Contrary to the Respondent's contention, the owner of the registered trademark does not have to show "likelihood of confusion," as that term is used in trademark infringement jurisprudence, to establish that a domain name incorporating a trademark in its entirety is identical or confusingly similar for purposes of this first factor. Under Paragraph 4(a)(i) of the Policy, the question of identity and confusing similarity is evaluated solely based on a comparison between the complainant's trademark and the alphanumeric string constituting the disputed domain name. See Magnum Piering, Inc. v. The Mudjackers and Garwood S. Wilson, Sr., WIPOCase No. D2000-1525.
The Policy specifically directs the Panel's attention to a mark "in which the Complainant has rights," and not to a mark in which Respondent has rights. The Panel is to compare the COLLISION 1 Mark and the Disputed Domain Name, independently of the use factors usually considered in a traditional infringement action. InfoSpace.com, Inc. v. Delighters, Inc. d/b/a Cyber Joe's Internet Café, WIPO Case No. D2000-0068. There is no dispute that Complainant has rights in the COLLISION 1 Mark. Numerous previous decisions have established that the addition of words or letters to a mark used in a domain name does not alter the fact that the domain name is confusingly similar to the mark. See, e.g., Cellular One Group v. Paul Brien, WIPO Case No. D2000-0028. The Panel finds that the Complainant does have enforceable trademark rights for the purposes of this proceeding and that the entirety of Complainant's COLLISION 1 Mark (despite the inversion of "collision" and "1") is contained within the Disputed Domain Name.
Accordingly, the Panel finds that the Disputed Domain Name is confusingly similar to the COLLISION 1 Marks in which Complainant has rights, and that Complainant has satisfied the requirements of paragraph 4(a)(i) of the Policy.
B. Rights or Legitimate Interests
Paragraph 2.1 of the WIPO Overview of WIPO Panel Views on Selected UDRP Questions, Second Edition ("WIPO Overview 2.0") states that once a complainant makes a prima facie case in respect of the lack of rights or legitimate interests of a respondent, the respondent carries the burden of demonstrating it has rights or legitimate interests in the domain name. Where the respondent fails to do so, a complainant is deemed to have satisfied paragraph 4(a)(ii) of the Policy.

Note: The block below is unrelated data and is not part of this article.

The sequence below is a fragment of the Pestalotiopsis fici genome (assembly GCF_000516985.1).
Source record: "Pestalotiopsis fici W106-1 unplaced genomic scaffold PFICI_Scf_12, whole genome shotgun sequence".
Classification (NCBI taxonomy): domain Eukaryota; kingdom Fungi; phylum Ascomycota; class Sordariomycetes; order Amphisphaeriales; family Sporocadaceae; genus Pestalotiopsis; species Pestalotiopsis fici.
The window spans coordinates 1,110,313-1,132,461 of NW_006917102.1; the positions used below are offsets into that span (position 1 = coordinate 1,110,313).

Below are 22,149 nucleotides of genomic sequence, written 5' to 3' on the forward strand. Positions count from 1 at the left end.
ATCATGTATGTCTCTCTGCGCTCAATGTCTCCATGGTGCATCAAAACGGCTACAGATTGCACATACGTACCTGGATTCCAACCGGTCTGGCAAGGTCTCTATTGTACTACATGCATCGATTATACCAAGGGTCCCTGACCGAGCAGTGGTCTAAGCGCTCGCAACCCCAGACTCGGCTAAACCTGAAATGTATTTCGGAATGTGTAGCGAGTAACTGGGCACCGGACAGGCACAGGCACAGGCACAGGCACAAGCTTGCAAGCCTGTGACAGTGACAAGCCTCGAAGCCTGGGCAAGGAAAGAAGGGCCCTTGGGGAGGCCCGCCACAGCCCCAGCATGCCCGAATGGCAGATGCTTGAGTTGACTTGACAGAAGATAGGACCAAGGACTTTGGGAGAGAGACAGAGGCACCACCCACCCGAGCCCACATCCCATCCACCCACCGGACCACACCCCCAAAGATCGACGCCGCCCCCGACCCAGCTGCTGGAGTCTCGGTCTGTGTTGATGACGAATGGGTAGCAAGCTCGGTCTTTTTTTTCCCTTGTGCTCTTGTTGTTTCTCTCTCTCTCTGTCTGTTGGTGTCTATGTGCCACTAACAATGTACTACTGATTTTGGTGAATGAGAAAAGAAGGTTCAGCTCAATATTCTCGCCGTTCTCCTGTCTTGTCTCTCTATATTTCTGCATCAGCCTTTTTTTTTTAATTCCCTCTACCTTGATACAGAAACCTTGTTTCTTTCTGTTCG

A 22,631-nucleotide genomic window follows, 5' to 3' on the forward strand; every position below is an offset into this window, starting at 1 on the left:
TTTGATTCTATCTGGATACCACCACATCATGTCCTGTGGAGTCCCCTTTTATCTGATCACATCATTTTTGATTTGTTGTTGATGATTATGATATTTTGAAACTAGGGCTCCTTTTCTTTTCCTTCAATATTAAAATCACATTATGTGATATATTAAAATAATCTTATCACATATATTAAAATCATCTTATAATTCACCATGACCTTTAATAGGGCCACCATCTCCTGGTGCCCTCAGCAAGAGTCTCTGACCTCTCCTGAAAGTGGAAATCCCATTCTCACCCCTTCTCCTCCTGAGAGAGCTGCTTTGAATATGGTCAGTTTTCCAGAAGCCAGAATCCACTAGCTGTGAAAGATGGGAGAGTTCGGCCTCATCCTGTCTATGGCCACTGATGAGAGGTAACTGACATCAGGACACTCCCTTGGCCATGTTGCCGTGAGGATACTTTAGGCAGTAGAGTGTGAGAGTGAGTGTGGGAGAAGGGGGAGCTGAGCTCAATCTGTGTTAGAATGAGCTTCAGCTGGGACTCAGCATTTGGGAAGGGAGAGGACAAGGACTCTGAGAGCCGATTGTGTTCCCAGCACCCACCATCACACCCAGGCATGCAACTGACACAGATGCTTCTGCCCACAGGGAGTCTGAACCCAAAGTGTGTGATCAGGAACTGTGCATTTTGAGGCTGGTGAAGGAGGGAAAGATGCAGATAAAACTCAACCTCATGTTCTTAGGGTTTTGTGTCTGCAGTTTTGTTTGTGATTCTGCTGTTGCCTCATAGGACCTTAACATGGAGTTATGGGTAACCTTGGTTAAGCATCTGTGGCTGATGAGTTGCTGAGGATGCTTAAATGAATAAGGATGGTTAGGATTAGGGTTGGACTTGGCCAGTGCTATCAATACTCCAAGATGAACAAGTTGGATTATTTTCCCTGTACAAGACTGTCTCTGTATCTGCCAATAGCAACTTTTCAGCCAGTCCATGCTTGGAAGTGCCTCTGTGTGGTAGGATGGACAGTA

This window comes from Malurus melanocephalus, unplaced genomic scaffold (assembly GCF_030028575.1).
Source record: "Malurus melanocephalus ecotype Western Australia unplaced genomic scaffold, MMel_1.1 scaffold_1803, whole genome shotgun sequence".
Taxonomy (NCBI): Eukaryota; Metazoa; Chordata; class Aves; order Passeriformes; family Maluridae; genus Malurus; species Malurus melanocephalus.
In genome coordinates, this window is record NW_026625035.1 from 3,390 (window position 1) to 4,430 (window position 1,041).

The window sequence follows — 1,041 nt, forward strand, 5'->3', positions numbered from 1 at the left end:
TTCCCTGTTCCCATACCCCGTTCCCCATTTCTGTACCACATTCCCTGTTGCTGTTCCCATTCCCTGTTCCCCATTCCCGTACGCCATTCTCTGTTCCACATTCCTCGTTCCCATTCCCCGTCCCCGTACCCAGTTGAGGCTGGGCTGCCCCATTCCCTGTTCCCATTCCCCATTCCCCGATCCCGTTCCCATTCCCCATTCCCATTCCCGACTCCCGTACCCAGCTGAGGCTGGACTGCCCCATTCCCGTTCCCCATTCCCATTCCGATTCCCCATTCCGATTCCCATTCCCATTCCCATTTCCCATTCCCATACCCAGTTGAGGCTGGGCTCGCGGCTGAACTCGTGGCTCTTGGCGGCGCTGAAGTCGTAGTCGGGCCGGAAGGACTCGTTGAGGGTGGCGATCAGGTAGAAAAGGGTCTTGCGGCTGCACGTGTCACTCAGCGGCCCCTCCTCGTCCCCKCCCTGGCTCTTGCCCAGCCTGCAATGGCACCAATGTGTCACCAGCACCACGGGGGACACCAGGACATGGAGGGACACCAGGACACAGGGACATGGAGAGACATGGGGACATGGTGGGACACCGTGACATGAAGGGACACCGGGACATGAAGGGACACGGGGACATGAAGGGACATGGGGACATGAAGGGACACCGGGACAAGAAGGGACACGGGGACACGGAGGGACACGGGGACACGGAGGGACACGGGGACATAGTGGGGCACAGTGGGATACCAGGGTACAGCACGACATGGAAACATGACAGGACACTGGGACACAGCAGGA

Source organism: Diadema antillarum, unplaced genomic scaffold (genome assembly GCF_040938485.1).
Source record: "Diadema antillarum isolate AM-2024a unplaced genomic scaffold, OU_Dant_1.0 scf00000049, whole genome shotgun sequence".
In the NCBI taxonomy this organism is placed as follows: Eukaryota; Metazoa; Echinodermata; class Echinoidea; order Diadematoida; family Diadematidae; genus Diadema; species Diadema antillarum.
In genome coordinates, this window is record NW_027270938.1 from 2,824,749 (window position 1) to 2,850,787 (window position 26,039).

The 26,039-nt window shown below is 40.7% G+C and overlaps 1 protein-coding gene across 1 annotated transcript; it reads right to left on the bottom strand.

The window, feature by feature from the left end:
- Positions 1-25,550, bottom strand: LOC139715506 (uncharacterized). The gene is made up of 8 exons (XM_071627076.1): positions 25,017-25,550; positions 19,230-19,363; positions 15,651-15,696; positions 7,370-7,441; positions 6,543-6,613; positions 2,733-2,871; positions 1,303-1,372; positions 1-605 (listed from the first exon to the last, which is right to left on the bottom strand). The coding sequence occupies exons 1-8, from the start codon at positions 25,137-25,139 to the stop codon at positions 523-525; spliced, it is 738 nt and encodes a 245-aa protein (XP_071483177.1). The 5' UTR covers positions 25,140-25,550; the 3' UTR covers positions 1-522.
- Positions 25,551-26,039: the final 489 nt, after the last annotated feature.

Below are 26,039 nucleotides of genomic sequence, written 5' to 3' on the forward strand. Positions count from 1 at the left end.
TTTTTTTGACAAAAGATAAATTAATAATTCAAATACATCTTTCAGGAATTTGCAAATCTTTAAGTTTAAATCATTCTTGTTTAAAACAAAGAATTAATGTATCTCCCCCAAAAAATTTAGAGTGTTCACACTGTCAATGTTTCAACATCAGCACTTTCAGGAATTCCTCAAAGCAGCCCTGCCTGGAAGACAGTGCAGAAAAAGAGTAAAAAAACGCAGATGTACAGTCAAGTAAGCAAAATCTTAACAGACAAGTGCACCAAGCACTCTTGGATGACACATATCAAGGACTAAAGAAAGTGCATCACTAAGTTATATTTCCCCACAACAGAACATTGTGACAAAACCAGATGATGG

Complainant has come forward with a prima facie case in respect of the lack of rights or legitimate interests. The burden, therefore, is on the Respondent to prove otherwise.
The Policy paragraph 4(c) allows three nonexclusive methods for the Panel to conclude that Respondent has rights or legitimate interests in the Disputed Domain Name. The relevant method to this proceeding is 4(c)(i) which states that Respondent has rights or legitimate interests if:
before any notice to you [Respondent] of the dispute, your use of, or demonstrable preparations to use, the domain name or a name corresponding to the domain name in connection with a bona fide offering of goods or services…
The primary issue for the Panel to consider is whether Respondent had any notice of this dispute. Respondent alleges that it adopted the Disputed Domain Name in 2012 in order to shorten its trade name "1 Collision Network." Complainant had U.S. registrations of its COLLISION 1 Mark at that time. However, there is a disclaimer for the term "collision" in both of Complainant's trademark registrations.
On balance, the Panel finds that Respondent appears indeed to have used the Disputed Domain Name in connection with a bona fide offering of auto body repair services.
The Panel therefore finds that Respondent has shown the applicability of paragraph 4(c)(i) of the Policy and adequately rebutted Complainant's prima facie case. Complainant has failed in its showing under paragraph 4(a)(ii) of the Policy.
C. Registered and Used in Bad Faith
Complainant having failed to make an adequate showing under paragraph 4(a)(ii) of the Policy. The Panel does not need to analyze paragraph 4(a)(iii) of the Policy.
For the foregoing reasons, the Complaint is denied.1
Richard W. Page
Date: November 6, 2014
1 To the extent there may be more nuanced trademark questions between the parties outside the scope of the Policy, the parties are not precluded from resort to a court of competent jurisdiction.